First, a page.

Wednesday, March 30, 2016

Special Feature: These Farmhouse Bookshelves by Christie Purifoy

Rachel note: delighted to have the winsome Christie on the blog today.  Loved her book Roots and Sky: Christie is a poet and a luscious writer , also her blog and her instagram will change your life with sheer beauty !  I love following her 'These Farmhouse Bookshelves' feature and am happy to feature her here ..... 

photo c/o Christie's blog 
I’ve always heard you should write the book you want to read.
I’ve always thought, easier said than done.
I love to read everything from Virginia Woolf to Agatha Christie, but I don’t see myself following in either woman’s literary footsteps.

Today, I’m convinced the advice is solid but a little too broad. We can’t write every book we want to read, but our reading loves and our reading disappointments will point us in the right direction.
I discovered my direction when I realized how many of the stories on my bookshelves are told according to the pattern of the shifting seasons. These were some of the first books I learned to love, books like Tasha Tudor’s A Time to Keep which celebrates twelve months of seasonal traditions and Frances Hodgson Burnett’s The Secret Garden in which the drama of winter becoming spring is mirrored in the lives of two children.

One Christmas, I was given the heavy yellow boxed set of Laura Ingalls Wilder’s Little House books. I reread every one until the spines cracked and the pages splayed, but I read Farmer Boy most frequently of all. This fictionalized autobiography of Laura’s husband Almanzo tells its story according to the seasonal rhythms of a northern New York farm. From winter’s deep snow and popcorn by the woodstove to pulling a block of river ice from the icehouse for homemade ice cream in summer, Farmer Boy made me hunger for seasons I never fully tasted growing up in a central Texas prairie town.

Today, I live in an old farmhouse in Pennsylvania, and that long-ago hunger is satisfied in snowflakes, daffodils, zinnias, and fiery maple leaves. More than that, the hunger and its fulfillment became the dominant themes of the book I wrote about our first year in this beautiful, crumbling old house called Maplehurst.

The book is Roots and Sky: A Journey Home in Four Seasons. Here are a few more of the “four seasons” books that inspired my own:

A Country Year: Living the Questions by Sue Hubbell is a classic of this genre. Once, Hubbell was a married city-dweller who worked as a university librarian. In middle age, she finds herself living and working alone as a beekeeper on a remote farm in the Ozarks. These essays are quiet, contemplative, and slow, but they are also sharp, witty, and observant. I love this book because it reminds me that one of the most important things we can do in this life is to know a place, to love it well, and then invite others to see it through our eyes. That place might be a northern city or a Midwestern mountainside, but I know that I am richer for having seen the Ozarks through Hubbell’s eyes.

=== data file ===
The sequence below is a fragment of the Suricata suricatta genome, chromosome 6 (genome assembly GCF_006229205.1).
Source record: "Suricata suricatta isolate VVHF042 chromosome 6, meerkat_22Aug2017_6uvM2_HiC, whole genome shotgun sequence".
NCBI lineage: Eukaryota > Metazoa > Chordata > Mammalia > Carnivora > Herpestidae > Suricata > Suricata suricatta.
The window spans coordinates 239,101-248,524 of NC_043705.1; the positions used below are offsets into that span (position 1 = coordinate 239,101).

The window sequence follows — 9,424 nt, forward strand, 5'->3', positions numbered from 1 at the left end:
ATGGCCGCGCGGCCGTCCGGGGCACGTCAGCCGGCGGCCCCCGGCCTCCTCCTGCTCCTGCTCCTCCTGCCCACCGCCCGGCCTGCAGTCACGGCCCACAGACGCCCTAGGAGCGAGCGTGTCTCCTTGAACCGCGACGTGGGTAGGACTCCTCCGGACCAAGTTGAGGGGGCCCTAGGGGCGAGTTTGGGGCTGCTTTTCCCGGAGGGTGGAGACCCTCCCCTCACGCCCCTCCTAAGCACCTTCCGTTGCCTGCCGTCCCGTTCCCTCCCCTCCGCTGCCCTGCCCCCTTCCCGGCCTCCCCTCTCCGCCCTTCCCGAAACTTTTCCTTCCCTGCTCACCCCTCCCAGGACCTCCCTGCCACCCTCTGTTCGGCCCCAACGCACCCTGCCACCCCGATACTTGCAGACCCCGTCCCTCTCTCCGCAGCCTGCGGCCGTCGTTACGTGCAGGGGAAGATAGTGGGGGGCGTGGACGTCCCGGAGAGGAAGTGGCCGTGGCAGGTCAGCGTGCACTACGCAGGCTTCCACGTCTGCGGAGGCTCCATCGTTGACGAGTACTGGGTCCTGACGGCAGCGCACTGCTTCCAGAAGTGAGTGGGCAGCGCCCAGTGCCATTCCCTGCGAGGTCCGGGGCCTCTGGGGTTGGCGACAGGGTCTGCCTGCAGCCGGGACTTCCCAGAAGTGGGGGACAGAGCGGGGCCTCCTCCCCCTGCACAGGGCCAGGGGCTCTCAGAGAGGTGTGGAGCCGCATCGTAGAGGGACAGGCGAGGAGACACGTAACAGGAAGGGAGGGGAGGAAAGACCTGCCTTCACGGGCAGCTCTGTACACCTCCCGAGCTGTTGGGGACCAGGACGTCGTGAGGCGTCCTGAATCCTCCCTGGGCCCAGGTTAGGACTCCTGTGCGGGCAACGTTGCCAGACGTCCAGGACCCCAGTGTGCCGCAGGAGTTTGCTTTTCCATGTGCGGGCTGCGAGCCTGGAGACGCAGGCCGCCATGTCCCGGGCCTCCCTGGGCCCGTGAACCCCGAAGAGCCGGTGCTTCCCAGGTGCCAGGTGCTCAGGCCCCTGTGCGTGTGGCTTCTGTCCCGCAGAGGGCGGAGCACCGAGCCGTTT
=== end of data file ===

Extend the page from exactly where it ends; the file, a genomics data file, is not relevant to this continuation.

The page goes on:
First published in 1967, TheShape of a Year by Jean Hersey is a vintage gem. I think I bought my hardback copy for one dollar plus shipping. It’s worth fifty times that.
Hersey was a garden writer, and this book observes the four seasons on her rural Connecticut property with curiosity and joy. This is a book all about the simple pleasures of the seasons. There is less human drama here than in Hubbell’there is always something happening.
s chronicle, and some might complain that nothing much happens, but Hersey knows what everyone with eyes to really see the world around then has discovered:

I love every memoir in Madeleine L’Engle’s series of Crosswicks journals. The IrrationalSeason, ostensibly book three though these don’t need to be read in order, begins with Advent and is shaped by the traditional calendar of the western church.
I appreciate L’Engle’s commitment to asking difficult questions. What I discover in all her books – but in the Crosswicks journals most of all – is that unknowing is not a scary place to be. L’Engle shows us that we can sometimes experience God’s presence in more beautiful and more comforting ways when we take the time to sit with the questions we do not have answers for.

Also, L’Engle’s family home, Crosswicks, has been described as a “farmhouse of charming confusion.” That, right there, is everything I hope for my own home. We have the confusion down pat. The charm is a work in progress.

Christie on the Web:

These Farmhouse Bookshelves (blog feature) 

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